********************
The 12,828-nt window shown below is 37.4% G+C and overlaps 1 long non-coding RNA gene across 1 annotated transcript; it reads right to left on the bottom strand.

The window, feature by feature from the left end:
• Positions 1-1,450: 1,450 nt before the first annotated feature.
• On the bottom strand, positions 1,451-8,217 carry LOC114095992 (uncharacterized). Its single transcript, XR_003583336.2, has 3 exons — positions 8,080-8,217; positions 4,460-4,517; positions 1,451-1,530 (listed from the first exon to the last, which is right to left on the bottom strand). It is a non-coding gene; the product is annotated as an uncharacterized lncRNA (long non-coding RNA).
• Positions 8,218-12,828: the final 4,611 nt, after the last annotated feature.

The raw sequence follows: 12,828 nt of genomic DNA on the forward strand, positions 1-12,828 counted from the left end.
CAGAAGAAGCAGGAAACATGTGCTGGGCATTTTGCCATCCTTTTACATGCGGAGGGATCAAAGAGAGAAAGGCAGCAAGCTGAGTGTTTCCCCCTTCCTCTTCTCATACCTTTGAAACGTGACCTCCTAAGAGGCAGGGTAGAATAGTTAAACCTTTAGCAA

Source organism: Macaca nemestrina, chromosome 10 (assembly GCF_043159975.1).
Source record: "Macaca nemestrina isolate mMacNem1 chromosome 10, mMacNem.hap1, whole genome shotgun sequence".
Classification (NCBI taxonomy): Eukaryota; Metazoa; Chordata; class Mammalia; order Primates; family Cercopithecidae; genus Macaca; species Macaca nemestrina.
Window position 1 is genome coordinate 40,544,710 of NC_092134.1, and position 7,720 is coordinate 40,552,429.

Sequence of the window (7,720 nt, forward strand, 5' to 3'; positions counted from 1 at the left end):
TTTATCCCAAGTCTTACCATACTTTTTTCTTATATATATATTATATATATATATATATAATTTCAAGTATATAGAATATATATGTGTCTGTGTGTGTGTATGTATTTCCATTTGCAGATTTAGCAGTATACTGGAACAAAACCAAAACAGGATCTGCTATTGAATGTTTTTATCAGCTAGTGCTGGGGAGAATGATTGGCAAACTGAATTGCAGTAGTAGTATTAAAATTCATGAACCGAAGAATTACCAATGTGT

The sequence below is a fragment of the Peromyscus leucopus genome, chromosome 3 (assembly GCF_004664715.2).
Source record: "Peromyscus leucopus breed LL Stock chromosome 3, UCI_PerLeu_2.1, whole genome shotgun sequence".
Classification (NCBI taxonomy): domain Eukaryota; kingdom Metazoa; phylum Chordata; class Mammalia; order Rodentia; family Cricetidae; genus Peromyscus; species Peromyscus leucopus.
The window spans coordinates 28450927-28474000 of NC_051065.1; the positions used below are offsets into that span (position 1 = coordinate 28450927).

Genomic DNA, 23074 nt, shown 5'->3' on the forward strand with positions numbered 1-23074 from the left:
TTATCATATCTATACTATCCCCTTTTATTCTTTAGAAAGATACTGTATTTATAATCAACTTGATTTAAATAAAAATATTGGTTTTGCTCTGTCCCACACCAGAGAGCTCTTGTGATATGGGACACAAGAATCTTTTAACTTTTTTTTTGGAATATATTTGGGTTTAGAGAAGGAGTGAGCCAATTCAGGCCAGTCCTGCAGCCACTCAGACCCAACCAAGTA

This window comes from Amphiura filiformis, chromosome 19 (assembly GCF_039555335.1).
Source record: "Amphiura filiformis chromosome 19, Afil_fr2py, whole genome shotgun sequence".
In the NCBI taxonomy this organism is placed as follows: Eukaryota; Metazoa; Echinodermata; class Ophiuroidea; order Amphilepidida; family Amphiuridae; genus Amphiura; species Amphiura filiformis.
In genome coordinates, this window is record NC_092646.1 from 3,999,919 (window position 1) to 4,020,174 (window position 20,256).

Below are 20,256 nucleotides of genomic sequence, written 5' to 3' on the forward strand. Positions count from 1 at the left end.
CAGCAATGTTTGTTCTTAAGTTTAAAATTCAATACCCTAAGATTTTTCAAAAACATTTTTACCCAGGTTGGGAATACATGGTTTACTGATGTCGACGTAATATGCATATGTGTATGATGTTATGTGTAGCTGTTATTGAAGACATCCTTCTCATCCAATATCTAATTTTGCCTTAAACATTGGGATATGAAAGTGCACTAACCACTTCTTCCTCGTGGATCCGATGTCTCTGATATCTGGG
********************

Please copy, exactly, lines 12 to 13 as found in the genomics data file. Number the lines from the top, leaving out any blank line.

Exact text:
Sequence of the window (7,720 nt, forward strand, 5' to 3'; positions counted from 1 at the left end):
TTTATCCCAAGTCTTACCATACTTTTTTCTTATATATATATTATATATATATATATATAATTTCAAGTATATAGAATATATATGTGTCTGTGTGTGTGTATGTATTTCCATTTGCAGATTTAGCAGTATACTGGAACAAAACCAAAACAGGATCTGCTATTGAATGTTTTTATCAGCTAGTGCTGGGGAGAATGATTGGCAAACTGAATTGCAGTAGTAGTATTAAAATTCATGAACCGAAGAATTACCAATGTGT